The blog I read the most (apart from this one, of course) is Spitalfields Life. I love the way the Gentle Author finds inspiration in his/her home patch of London, uncovering story after story – which, in turn, inspires me to try and do the same. Because I’m a firm believer in the idea that if you keep exploring – wherever you are – you’re never bored.
And to let you in on a secret, I spent much of my childhood feeling very bored indeed. As a result, if there’s any one thing I want to equip my children with, it’s an enquiring mind, so they aren’t needlessly bored, and find interest and inspiration around them.
So when my three-year-old looked out from the bus and spotted a small park with a play area and said, “Mummy, one day can we go to that playground”, I was only too pleased to oblige. Not the same day, mind, I was in need of a sit-down and cuppa, but the next morning when we had an hour or two to fill, and needed a jaunt outdoors.
We set off by foot (me), in pouch (baby) and on scooter (the three-year-old) with me clutching my Oyster card in case it worked out further than I remembered and we needed to hop on the bus. But we didn’t.
Thankfully, we hit a section of pavement that was given the seal of approval, ‘Very smooth’ and we made speedy progress to the park.
Shortly before we got there, we passed under the tube line to find the pavement and road covered in hundreds and hundreds of ‘helicopters’ – the seed pods from sycamore trees that go round and round. I didn’t think my little girl had seen any before, so we carefully picked some up and took them into the park, hoping to find a suitable spot to fly them.
Rounton Park isn’t big, but it packs a lot into a small space. It sits in the middle of an attractive square and I’m sure is often busy, but we had it pretty much to ourselves during our visit. First, we explored the play area which had brought us there. It has a nice slide, a large see-saw that can carry multiple children, some swings, a tyre swing and – I think – that’s about it. There are some boulders – ‘stepping stones, mum!’ – that are good to hop on and off.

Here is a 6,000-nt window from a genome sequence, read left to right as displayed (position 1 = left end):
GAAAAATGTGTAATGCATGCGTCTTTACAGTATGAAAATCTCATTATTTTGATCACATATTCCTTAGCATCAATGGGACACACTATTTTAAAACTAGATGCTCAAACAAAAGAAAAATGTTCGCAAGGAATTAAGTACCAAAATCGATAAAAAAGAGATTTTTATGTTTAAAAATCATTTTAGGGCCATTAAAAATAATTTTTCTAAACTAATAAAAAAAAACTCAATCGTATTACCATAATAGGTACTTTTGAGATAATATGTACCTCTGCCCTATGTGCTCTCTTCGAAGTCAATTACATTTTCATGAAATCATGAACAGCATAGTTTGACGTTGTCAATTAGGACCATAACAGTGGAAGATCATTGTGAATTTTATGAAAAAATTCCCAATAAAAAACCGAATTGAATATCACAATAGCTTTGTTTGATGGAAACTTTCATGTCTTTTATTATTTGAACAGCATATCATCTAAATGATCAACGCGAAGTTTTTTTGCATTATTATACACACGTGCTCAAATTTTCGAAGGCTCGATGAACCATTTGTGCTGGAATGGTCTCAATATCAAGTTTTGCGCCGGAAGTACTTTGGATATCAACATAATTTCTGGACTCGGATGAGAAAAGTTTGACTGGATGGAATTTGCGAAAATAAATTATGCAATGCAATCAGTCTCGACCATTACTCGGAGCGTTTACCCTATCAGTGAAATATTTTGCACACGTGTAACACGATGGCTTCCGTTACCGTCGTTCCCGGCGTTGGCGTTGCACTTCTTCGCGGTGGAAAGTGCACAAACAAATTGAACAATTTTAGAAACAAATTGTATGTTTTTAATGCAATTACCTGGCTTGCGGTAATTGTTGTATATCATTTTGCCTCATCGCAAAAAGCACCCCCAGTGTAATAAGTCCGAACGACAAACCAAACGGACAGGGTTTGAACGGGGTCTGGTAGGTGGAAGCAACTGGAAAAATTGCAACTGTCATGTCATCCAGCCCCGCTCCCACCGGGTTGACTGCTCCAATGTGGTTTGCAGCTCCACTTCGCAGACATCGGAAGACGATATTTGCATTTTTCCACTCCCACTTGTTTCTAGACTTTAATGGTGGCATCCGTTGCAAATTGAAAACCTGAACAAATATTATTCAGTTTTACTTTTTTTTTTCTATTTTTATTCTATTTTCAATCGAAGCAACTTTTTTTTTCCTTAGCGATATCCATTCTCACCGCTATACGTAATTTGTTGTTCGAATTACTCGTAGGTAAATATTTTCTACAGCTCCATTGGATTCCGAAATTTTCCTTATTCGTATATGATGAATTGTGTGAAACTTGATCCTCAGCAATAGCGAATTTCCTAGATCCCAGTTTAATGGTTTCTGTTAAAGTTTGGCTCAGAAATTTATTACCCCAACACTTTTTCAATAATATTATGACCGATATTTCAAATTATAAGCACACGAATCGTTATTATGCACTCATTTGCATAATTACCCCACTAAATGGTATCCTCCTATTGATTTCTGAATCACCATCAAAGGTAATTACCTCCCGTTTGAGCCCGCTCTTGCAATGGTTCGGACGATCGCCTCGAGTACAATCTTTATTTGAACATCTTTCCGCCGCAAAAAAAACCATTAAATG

Beside the playground, there’s a small area that has been left to grow wild. I’m not sure why more parks don’t have something similar, because it’s good for kids and good for wildlife. When we walked through, we glimpsed some long-tailed tits in the trees, and plenty of flowers and bushes flourishing. It would have been a good spot for hide and seek, but we had other business.
It was snack time. We sat at a bench and chairs in the grass, and saw – dead ahead – the perfect tree. It was crying out to be climbed. My fellow explorer was helped into its inviting arms and had fun pretending to be an owl. It also gave her the perfect vantage point to throw down her sycamore pods – again and again.
After that, we had another quick play on the slide, swings and seesaw and we were done. It was time to go home. We’re very lucky to have so many parks – large and small – around us. And our trip to Rounton Park was a reminder there are still some only a short scoot away that we haven’t yet enjoyed.